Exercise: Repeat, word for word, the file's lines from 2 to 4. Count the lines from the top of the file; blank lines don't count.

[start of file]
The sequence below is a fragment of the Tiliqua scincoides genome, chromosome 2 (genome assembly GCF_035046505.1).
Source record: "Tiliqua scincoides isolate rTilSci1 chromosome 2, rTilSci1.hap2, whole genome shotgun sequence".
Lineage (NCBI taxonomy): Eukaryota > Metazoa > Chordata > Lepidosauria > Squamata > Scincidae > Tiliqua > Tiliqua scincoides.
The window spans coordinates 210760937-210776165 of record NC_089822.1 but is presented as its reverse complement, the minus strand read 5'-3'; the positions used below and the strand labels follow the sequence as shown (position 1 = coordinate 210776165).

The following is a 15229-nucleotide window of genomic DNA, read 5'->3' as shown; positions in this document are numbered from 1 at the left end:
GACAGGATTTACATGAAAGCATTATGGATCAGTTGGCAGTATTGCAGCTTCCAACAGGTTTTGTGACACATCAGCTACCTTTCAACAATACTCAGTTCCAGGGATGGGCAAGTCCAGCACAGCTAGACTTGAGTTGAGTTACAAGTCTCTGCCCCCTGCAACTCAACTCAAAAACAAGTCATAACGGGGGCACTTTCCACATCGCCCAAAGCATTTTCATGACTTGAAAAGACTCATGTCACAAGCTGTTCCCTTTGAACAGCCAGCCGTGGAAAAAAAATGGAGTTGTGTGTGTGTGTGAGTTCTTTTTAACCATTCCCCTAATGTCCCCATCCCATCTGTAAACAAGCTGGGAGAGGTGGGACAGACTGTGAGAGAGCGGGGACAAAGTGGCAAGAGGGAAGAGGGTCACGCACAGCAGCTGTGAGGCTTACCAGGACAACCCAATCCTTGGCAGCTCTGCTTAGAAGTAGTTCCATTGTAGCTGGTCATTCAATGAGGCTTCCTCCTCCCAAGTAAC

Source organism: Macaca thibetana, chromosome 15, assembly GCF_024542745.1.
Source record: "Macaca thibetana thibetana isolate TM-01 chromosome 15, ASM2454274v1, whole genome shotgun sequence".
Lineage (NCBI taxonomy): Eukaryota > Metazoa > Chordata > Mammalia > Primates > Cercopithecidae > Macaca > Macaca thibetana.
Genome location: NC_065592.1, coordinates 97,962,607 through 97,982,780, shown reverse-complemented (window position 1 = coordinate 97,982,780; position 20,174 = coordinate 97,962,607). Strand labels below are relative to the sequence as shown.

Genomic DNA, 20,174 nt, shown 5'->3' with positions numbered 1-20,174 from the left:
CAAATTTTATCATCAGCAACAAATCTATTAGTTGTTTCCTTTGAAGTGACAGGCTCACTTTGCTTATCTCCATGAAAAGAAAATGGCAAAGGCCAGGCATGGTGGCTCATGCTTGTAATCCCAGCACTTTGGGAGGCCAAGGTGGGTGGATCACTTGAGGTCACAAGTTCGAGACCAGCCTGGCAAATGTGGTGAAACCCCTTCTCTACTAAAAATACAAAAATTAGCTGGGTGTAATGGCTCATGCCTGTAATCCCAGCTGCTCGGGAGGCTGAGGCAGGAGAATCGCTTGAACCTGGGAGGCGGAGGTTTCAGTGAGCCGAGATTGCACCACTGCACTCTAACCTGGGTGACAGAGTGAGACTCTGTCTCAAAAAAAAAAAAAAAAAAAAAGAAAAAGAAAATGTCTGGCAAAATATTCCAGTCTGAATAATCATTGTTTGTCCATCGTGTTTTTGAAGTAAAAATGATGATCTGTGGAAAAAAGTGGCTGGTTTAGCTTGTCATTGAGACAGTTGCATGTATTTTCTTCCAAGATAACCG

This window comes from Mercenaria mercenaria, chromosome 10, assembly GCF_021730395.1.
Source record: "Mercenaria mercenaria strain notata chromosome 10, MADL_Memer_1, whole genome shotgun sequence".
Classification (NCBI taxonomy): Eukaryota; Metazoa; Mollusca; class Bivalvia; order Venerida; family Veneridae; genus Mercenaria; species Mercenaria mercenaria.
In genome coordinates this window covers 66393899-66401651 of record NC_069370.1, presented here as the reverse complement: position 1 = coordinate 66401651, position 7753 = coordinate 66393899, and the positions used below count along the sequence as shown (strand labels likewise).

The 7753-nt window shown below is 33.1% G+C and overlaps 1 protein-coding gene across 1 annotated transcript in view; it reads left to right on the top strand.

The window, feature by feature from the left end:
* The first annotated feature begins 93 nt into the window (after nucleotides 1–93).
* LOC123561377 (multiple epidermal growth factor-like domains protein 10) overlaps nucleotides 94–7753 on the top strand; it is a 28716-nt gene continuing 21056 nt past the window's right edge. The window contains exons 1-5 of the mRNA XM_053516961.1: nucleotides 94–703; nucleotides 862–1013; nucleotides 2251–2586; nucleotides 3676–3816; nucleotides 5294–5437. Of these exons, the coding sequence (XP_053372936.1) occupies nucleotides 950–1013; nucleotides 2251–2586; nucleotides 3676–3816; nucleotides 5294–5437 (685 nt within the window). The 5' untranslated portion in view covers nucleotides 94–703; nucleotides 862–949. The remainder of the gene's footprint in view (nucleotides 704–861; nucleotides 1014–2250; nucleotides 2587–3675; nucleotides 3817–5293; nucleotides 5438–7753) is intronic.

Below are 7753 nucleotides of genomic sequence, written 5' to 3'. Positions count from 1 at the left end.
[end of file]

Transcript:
Source record: "Tiliqua scincoides isolate rTilSci1 chromosome 2, rTilSci1.hap2, whole genome shotgun sequence".
Lineage (NCBI taxonomy): Eukaryota > Metazoa > Chordata > Lepidosauria > Squamata > Scincidae > Tiliqua > Tiliqua scincoides.
The window spans coordinates 210760937-210776165 of record NC_089822.1 but is presented as its reverse complement, the minus strand read 5'-3'; the positions used below and the strand labels follow the sequence as shown (position 1 = coordinate 210776165).